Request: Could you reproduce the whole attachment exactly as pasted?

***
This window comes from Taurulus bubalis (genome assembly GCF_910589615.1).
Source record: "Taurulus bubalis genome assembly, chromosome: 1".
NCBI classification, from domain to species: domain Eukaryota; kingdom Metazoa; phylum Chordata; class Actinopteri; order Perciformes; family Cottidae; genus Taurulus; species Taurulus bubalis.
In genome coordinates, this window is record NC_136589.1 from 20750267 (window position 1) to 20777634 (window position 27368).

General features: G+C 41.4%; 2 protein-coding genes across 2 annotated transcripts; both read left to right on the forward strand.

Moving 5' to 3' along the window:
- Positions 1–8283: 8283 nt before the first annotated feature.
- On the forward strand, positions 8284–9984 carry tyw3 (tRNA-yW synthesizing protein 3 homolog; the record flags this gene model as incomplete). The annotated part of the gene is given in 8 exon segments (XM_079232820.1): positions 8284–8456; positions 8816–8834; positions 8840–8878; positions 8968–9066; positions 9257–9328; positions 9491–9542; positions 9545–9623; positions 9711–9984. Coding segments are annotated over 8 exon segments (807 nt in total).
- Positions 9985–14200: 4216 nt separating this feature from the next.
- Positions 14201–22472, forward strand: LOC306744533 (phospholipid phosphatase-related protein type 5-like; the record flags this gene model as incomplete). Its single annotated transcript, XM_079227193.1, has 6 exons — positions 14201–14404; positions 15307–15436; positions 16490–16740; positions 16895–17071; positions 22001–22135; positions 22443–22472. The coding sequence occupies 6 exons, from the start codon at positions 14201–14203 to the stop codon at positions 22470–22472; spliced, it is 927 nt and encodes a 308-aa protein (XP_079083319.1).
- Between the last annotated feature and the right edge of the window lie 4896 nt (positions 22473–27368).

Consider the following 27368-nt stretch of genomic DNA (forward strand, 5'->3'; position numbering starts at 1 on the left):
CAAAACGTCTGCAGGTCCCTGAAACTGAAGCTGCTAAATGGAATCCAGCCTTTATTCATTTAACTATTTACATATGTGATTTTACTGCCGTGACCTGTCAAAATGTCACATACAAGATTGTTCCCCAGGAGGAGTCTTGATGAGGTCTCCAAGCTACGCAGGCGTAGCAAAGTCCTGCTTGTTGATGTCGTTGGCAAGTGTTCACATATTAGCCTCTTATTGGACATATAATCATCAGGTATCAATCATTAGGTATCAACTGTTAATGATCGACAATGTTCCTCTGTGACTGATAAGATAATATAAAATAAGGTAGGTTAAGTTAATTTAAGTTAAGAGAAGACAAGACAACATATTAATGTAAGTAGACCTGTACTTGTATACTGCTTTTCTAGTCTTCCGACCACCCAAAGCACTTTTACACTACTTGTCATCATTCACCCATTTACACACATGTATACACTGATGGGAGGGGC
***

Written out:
This window comes from Taurulus bubalis (genome assembly GCF_910589615.1).
Source record: "Taurulus bubalis genome assembly, chromosome: 1".
NCBI classification, from domain to species: domain Eukaryota; kingdom Metazoa; phylum Chordata; class Actinopteri; order Perciformes; family Cottidae; genus Taurulus; species Taurulus bubalis.
In genome coordinates, this window is record NC_136589.1 from 20750267 (window position 1) to 20777634 (window position 27368).

General features: G+C 41.4%; 2 protein-coding genes across 2 annotated transcripts; both read left to right on the forward strand.

Moving 5' to 3' along the window:
- Positions 1–8283: 8283 nt before the first annotated feature.
- On the forward strand, positions 8284–9984 carry tyw3 (tRNA-yW synthesizing protein 3 homolog; the record flags this gene model as incomplete). The annotated part of the gene is given in 8 exon segments (XM_079232820.1): positions 8284–8456; positions 8816–8834; positions 8840–8878; positions 8968–9066; positions 9257–9328; positions 9491–9542; positions 9545–9623; positions 9711–9984. Coding segments are annotated over 8 exon segments (807 nt in total).
- Positions 9985–14200: 4216 nt separating this feature from the next.
- Positions 14201–22472, forward strand: LOC306744533 (phospholipid phosphatase-related protein type 5-like; the record flags this gene model as incomplete). Its single annotated transcript, XM_079227193.1, has 6 exons — positions 14201–14404; positions 15307–15436; positions 16490–16740; positions 16895–17071; positions 22001–22135; positions 22443–22472. The coding sequence occupies 6 exons, from the start codon at positions 14201–14203 to the stop codon at positions 22470–22472; spliced, it is 927 nt and encodes a 308-aa protein (XP_079083319.1).
- Between the last annotated feature and the right edge of the window lie 4896 nt (positions 22473–27368).

Consider the following 27368-nt stretch of genomic DNA (forward strand, 5'->3'; position numbering starts at 1 on the left):
CAAAACGTCTGCAGGTCCCTGAAACTGAAGCTGCTAAATGGAATCCAGCCTTTATTCATTTAACTATTTACATATGTGATTTTACTGCCGTGACCTGTCAAAATGTCACATACAAGATTGTTCCCCAGGAGGAGTCTTGATGAGGTCTCCAAGCTACGCAGGCGTAGCAAAGTCCTGCTTGTTGATGTCGTTGGCAAGTGTTCACATATTAGCCTCTTATTGGACATATAATCATCAGGTATCAATCATTAGGTATCAACTGTTAATGATCGACAATGTTCCTCTGTGACTGATAAGATAATATAAAATAAGGTAGGTTAAGTTAATTTAAGTTAAGAGAAGACAAGACAACATATTAATGTAAGTAGACCTGTACTTGTATACTGCTTTTCTAGTCTTCCGACCACCCAAAGCACTTTTACACTACTTGTCATCATTCACCCATTTACACACATGTATACACTGATGGGAGGGGC